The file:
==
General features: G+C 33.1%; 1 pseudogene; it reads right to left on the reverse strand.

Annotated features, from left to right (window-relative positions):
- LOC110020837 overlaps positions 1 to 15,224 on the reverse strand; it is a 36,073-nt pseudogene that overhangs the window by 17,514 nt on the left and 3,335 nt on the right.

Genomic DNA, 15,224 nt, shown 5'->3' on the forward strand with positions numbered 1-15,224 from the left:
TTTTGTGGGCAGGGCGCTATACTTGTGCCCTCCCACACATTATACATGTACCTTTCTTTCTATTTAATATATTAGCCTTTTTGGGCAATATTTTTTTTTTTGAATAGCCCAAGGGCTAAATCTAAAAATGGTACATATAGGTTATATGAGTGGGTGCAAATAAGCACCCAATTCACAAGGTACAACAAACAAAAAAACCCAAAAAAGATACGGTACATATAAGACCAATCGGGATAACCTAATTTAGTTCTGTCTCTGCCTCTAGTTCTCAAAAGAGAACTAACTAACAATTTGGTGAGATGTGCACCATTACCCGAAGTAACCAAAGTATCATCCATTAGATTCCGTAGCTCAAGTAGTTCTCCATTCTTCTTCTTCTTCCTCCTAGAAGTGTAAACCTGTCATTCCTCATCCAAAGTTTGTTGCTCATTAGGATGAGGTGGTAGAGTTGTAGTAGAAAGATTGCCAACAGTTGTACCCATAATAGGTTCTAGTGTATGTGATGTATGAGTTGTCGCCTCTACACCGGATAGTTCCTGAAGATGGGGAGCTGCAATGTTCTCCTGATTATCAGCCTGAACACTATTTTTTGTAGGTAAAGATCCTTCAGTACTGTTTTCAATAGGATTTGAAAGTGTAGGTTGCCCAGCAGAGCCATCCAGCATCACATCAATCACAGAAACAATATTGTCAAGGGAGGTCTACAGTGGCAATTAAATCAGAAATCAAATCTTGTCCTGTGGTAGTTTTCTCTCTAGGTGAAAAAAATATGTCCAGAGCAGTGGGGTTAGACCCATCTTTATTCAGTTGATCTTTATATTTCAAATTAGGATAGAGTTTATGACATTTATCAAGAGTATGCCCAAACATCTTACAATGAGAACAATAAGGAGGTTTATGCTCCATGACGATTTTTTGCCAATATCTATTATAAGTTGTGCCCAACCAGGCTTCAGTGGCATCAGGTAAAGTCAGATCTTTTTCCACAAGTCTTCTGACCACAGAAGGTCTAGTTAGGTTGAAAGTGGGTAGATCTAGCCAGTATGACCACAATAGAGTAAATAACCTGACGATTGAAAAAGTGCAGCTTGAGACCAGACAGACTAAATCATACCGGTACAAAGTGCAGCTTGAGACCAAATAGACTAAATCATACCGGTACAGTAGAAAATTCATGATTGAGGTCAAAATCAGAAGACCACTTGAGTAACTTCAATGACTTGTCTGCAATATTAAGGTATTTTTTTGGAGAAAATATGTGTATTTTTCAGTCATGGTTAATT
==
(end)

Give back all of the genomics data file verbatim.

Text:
General features: G+C 33.1%; 1 pseudogene; it reads right to left on the reverse strand.

Annotated features, from left to right (window-relative positions):
- LOC110020837 overlaps positions 1 to 15,224 on the reverse strand; it is a 36,073-nt pseudogene that overhangs the window by 17,514 nt on the left and 3,335 nt on the right.

Genomic DNA, 15,224 nt, shown 5'->3' on the forward strand with positions numbered 1-15,224 from the left:
TTTTGTGGGCAGGGCGCTATACTTGTGCCCTCCCACACATTATACATGTACCTTTCTTTCTATTTAATATATTAGCCTTTTTGGGCAATATTTTTTTTTTTGAATAGCCCAAGGGCTAAATCTAAAAATGGTACATATAGGTTATATGAGTGGGTGCAAATAAGCACCCAATTCACAAGGTACAACAAACAAAAAAACCCAAAAAAGATACGGTACATATAAGACCAATCGGGATAACCTAATTTAGTTCTGTCTCTGCCTCTAGTTCTCAAAAGAGAACTAACTAACAATTTGGTGAGATGTGCACCATTACCCGAAGTAACCAAAGTATCATCCATTAGATTCCGTAGCTCAAGTAGTTCTCCATTCTTCTTCTTCTTCCTCCTAGAAGTGTAAACCTGTCATTCCTCATCCAAAGTTTGTTGCTCATTAGGATGAGGTGGTAGAGTTGTAGTAGAAAGATTGCCAACAGTTGTACCCATAATAGGTTCTAGTGTATGTGATGTATGAGTTGTCGCCTCTACACCGGATAGTTCCTGAAGATGGGGAGCTGCAATGTTCTCCTGATTATCAGCCTGAACACTATTTTTTGTAGGTAAAGATCCTTCAGTACTGTTTTCAATAGGATTTGAAAGTGTAGGTTGCCCAGCAGAGCCATCCAGCATCACATCAATCACAGAAACAATATTGTCAAGGGAGGTCTACAGTGGCAATTAAATCAGAAATCAAATCTTGTCCTGTGGTAGTTTTCTCTCTAGGTGAAAAAAATATGTCCAGAGCAGTGGGGTTAGACCCATCTTTATTCAGTTGATCTTTATATTTCAAATTAGGATAGAGTTTATGACATTTATCAAGAGTATGCCCAAACATCTTACAATGAGAACAATAAGGAGGTTTATGCTCCATGACGATTTTTTGCCAATATCTATTATAAGTTGTGCCCAACCAGGCTTCAGTGGCATCAGGTAAAGTCAGATCTTTTTCCACAAGTCTTCTGACCACAGAAGGTCTAGTTAGGTTGAAAGTGGGTAGATCTAGCCAGTATGACCACAATAGAGTAAATAACCTGACGATTGAAAAAGTGCAGCTTGAGACCAGACAGACTAAATCATACCGGTACAAAGTGCAGCTTGAGACCAAATAGACTAAATCATACCGGTACAGTAGAAAATTCATGATTGAGGTCAAAATCAGAAGACCACTTGAGTAACTTCAATGACTTGTCTGCAATATTAAGGTATTTTTTTGGAGAAAATATGTGTATTTTTCAGTCATGGTTAATT